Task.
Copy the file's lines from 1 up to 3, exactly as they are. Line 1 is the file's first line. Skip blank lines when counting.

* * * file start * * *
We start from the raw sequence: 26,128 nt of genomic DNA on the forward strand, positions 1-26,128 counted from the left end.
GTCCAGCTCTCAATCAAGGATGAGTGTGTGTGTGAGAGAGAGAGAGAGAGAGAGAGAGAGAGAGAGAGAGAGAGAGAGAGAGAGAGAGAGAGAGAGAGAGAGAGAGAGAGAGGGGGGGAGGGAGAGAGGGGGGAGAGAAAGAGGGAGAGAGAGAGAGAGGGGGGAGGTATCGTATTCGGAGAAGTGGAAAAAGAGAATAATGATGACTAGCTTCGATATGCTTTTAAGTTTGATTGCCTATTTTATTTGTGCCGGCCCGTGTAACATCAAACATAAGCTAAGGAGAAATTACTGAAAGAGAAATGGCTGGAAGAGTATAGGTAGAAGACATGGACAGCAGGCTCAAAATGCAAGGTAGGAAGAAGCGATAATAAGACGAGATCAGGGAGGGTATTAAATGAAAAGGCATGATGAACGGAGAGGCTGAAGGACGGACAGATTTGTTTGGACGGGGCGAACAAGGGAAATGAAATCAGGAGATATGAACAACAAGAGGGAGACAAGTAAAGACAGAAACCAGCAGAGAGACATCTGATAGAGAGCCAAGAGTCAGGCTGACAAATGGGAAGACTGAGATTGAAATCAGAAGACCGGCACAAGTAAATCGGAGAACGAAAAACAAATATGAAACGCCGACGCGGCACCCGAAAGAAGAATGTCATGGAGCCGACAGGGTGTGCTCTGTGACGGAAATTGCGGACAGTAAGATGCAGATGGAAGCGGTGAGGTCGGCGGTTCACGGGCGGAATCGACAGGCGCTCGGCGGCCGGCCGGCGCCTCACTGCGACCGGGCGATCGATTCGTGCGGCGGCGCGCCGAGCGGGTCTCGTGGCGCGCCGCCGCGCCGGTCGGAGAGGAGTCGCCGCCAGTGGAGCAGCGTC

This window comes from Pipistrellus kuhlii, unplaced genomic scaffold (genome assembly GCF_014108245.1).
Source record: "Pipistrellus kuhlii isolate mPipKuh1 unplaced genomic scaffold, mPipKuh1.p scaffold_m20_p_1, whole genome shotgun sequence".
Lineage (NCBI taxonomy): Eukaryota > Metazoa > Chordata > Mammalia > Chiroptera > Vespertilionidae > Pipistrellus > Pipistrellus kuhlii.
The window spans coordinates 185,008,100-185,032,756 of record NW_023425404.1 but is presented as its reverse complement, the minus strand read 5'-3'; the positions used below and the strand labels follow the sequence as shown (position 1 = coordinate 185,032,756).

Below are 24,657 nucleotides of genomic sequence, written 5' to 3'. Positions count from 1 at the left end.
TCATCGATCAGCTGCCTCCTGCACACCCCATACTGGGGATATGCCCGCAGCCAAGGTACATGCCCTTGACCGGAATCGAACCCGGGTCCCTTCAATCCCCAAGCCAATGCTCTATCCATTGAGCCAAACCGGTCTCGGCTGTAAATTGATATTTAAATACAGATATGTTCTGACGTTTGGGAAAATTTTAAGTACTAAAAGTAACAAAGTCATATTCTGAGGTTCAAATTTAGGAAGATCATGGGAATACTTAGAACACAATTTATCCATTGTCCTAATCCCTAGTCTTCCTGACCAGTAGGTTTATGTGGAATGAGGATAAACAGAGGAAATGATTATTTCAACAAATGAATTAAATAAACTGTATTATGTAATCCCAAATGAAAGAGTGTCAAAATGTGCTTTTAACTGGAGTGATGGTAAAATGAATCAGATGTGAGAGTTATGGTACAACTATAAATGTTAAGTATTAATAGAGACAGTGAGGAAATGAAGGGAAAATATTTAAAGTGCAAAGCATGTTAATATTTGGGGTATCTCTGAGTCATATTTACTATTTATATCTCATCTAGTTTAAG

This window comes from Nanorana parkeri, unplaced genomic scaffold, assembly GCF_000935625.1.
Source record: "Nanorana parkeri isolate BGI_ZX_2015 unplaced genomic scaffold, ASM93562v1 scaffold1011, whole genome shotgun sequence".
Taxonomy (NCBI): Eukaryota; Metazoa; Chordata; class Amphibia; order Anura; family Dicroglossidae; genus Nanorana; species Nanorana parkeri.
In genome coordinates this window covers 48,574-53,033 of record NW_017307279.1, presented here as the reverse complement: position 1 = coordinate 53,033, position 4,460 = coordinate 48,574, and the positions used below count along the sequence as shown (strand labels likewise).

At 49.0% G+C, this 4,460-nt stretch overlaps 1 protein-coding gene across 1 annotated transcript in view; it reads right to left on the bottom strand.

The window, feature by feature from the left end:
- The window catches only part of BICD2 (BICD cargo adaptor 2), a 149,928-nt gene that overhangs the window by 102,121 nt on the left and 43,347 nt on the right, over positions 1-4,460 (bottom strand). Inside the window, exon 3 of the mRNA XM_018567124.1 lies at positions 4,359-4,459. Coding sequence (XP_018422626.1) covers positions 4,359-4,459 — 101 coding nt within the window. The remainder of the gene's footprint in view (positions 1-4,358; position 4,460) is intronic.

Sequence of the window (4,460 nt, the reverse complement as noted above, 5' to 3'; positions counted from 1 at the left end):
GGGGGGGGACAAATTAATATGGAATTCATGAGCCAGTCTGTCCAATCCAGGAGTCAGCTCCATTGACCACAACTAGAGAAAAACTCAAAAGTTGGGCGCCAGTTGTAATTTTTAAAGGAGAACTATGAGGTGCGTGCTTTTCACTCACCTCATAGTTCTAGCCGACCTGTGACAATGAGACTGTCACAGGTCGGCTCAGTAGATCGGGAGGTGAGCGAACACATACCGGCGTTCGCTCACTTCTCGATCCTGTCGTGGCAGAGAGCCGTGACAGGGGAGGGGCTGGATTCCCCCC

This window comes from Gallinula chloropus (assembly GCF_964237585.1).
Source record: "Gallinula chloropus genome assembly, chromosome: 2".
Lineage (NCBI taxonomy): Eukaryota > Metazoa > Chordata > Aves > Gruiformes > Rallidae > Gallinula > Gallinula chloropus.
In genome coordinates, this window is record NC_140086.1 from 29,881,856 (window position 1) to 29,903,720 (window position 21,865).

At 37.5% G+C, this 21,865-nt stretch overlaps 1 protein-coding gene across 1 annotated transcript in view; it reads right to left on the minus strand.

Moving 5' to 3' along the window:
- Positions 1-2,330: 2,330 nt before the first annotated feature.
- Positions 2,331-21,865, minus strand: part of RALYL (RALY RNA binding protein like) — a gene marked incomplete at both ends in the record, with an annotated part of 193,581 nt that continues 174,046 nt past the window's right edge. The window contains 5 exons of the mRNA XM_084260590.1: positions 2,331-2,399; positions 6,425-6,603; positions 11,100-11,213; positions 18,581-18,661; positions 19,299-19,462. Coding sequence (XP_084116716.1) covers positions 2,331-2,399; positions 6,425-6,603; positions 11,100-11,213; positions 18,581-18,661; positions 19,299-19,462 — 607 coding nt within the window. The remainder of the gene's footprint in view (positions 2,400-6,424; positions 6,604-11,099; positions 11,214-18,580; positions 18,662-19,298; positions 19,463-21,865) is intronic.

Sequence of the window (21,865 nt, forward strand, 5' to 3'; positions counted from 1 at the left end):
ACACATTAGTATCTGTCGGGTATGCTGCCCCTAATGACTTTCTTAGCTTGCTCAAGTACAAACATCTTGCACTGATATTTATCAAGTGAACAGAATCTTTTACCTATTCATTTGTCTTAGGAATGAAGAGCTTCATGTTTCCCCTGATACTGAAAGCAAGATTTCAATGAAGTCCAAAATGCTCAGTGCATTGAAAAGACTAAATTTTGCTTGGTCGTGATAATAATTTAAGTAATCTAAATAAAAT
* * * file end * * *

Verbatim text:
We start from the raw sequence: 26,128 nt of genomic DNA on the forward strand, positions 1-26,128 counted from the left end.
GTCCAGCTCTCAATCAAGGATGAGTGTGTGTGTGAGAGAGAGAGAGAGAGAGAGAGAGAGAGAGAGAGAGAGAGAGAGAGAGAGAGAGAGAGAGAGAGAGAGAGAGAGAGAGGGGGGGAGGGAGAGAGGGGGGAGAGAAAGAGGGAGAGAGAGAGAGAGGGGGGAGGTATCGTATTCGGAGAAGTGGAAAAAGAGAATAATGATGACTAGCTTCGATATGCTTTTAAGTTTGATTGCCTATTTTATTTGTGCCGGCCCGTGTAACATCAAACATAAGCTAAGGAGAAATTACTGAAAGAGAAATGGCTGGAAGAGTATAGGTAGAAGACATGGACAGCAGGCTCAAAATGCAAGGTAGGAAGAAGCGATAATAAGACGAGATCAGGGAGGGTATTAAATGAAAAGGCATGATGAACGGAGAGGCTGAAGGACGGACAGATTTGTTTGGACGGGGCGAACAAGGGAAATGAAATCAGGAGATATGAACAACAAGAGGGAGACAAGTAAAGACAGAAACCAGCAGAGAGACATCTGATAGAGAGCCAAGAGTCAGGCTGACAAATGGGAAGACTGAGATTGAAATCAGAAGACCGGCACAAGTAAATCGGAGAACGAAAAACAAATATGAAACGCCGACGCGGCACCCGAAAGAAGAATGTCATGGAGCCGACAGGGTGTGCTCTGTGACGGAAATTGCGGACAGTAAGATGCAGATGGAAGCGGTGAGGTCGGCGGTTCACGGGCGGAATCGACAGGCGCTCGGCGGCCGGCCGGCGCCTCACTGCGACCGGGCGATCGATTCGTGCGGCGGCGCGCCGAGCGGGTCTCGTGGCGCGCCGCCGCGCCGGTCGGAGAGGAGTCGCCGCCAGTGGAGCAGCGTC

This window comes from Pipistrellus kuhlii, unplaced genomic scaffold (genome assembly GCF_014108245.1).